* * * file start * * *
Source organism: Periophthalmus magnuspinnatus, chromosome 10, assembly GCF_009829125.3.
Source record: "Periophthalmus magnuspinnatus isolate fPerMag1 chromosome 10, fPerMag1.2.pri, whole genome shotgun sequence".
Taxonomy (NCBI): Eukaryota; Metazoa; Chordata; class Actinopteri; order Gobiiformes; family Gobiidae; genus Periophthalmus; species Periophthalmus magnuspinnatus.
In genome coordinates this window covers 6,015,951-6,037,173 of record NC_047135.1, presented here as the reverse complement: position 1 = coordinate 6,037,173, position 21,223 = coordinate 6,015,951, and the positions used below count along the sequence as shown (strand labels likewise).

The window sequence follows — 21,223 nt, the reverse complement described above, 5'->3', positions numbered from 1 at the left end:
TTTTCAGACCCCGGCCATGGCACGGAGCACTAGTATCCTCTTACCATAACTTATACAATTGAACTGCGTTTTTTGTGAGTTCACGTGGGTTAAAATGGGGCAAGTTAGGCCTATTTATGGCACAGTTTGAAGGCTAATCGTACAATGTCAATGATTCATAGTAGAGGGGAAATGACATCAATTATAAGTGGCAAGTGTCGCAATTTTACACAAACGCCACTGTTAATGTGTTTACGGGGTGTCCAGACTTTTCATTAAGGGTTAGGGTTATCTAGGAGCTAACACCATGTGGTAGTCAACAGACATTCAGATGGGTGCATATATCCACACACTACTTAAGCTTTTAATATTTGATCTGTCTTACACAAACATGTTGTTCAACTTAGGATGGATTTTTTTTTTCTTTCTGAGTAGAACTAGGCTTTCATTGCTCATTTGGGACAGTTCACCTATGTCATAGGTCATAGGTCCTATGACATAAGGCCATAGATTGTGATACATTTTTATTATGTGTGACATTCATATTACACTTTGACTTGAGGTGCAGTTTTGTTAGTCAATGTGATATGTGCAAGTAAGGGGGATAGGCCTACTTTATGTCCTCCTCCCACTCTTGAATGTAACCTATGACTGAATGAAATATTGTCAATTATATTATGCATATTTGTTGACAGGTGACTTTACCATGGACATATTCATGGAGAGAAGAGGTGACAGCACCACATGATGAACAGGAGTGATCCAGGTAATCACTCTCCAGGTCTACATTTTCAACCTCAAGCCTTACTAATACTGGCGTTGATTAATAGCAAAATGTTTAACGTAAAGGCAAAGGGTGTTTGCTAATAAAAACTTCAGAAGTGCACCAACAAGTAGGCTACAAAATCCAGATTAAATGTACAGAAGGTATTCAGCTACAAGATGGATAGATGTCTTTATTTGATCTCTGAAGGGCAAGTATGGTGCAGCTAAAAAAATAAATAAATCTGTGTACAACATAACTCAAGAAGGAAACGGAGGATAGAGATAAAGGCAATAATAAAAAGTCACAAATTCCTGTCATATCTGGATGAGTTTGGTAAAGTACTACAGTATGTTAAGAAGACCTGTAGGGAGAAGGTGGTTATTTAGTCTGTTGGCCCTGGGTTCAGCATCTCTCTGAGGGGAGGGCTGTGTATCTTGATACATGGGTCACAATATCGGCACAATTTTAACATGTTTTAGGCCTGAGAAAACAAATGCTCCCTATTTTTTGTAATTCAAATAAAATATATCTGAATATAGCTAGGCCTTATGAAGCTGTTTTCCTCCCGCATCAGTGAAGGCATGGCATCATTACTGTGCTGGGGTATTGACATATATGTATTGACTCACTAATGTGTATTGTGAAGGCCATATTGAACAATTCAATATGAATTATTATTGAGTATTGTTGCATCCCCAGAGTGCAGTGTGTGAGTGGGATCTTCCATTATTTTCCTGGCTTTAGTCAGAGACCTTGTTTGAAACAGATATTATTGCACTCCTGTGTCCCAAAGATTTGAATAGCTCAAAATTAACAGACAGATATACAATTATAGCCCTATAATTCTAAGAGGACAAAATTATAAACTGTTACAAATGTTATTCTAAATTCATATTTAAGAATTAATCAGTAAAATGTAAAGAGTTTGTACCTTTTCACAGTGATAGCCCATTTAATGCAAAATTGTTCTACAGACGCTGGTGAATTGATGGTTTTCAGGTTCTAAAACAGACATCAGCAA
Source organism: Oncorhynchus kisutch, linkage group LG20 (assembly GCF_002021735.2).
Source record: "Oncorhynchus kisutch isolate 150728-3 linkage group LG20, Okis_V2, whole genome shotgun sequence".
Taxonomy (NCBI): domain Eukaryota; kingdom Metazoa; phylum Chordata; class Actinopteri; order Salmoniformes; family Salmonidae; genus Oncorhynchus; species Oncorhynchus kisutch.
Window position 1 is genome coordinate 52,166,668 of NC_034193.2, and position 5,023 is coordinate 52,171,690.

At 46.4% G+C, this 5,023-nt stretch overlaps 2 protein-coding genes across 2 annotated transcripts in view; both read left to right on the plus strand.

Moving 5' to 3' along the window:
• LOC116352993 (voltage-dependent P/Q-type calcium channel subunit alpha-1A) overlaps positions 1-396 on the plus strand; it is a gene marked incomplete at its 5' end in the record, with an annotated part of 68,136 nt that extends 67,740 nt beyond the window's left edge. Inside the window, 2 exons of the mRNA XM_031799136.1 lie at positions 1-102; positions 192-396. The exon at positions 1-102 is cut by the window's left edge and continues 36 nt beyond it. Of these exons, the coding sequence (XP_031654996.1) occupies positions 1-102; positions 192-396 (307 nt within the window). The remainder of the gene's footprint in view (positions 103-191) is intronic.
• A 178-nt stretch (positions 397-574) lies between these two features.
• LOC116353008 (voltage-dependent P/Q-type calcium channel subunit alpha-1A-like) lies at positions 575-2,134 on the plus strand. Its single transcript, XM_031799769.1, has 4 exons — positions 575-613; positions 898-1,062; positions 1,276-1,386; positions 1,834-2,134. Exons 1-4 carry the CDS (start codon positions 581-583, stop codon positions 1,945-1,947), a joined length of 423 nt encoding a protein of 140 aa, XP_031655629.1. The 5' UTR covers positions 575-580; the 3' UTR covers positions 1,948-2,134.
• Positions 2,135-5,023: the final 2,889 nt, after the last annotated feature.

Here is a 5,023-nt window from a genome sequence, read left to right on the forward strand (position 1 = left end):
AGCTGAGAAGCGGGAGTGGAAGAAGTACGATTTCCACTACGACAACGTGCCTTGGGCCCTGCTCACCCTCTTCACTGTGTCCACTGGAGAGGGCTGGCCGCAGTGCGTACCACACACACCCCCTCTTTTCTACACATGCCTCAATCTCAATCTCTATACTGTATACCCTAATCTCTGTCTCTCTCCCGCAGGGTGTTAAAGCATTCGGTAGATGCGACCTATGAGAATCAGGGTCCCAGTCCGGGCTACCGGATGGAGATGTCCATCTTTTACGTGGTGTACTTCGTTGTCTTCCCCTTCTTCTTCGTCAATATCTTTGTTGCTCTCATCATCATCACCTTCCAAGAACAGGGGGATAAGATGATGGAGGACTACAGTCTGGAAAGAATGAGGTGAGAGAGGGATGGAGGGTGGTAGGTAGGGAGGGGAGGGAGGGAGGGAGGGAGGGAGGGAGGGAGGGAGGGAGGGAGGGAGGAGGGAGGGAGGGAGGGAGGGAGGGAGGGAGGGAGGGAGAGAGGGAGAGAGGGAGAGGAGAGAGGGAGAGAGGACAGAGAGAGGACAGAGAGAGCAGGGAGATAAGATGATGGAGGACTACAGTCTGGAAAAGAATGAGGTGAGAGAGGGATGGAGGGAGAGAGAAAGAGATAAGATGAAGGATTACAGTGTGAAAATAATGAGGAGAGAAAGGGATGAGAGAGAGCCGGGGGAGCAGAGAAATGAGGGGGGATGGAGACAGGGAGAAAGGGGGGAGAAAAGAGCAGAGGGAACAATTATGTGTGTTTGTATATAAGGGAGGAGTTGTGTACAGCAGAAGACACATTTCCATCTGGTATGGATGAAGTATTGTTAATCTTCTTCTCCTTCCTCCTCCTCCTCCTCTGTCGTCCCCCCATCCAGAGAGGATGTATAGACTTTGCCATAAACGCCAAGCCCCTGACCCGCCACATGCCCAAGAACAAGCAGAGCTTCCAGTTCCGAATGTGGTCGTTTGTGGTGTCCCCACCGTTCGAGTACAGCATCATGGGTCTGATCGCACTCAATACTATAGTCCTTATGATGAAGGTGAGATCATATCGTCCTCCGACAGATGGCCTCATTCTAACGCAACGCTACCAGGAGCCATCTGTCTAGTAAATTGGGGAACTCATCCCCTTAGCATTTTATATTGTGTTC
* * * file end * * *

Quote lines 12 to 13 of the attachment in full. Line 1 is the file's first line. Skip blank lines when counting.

Moving 5' to 3' along the window:
• LOC116352993 (voltage-dependent P/Q-type calcium channel subunit alpha-1A) overlaps positions 1-396 on the plus strand; it is a gene marked incomplete at its 5' end in the record, with an annotated part of 68,136 nt that extends 67,740 nt beyond the window's left edge. Inside the window, 2 exons of the mRNA XM_031799136.1 lie at positions 1-102; positions 192-396. The exon at positions 1-102 is cut by the window's left edge and continues 36 nt beyond it. Of these exons, the coding sequence (XP_031654996.1) occupies positions 1-102; positions 192-396 (307 nt within the window). The remainder of the gene's footprint in view (positions 103-191) is intronic.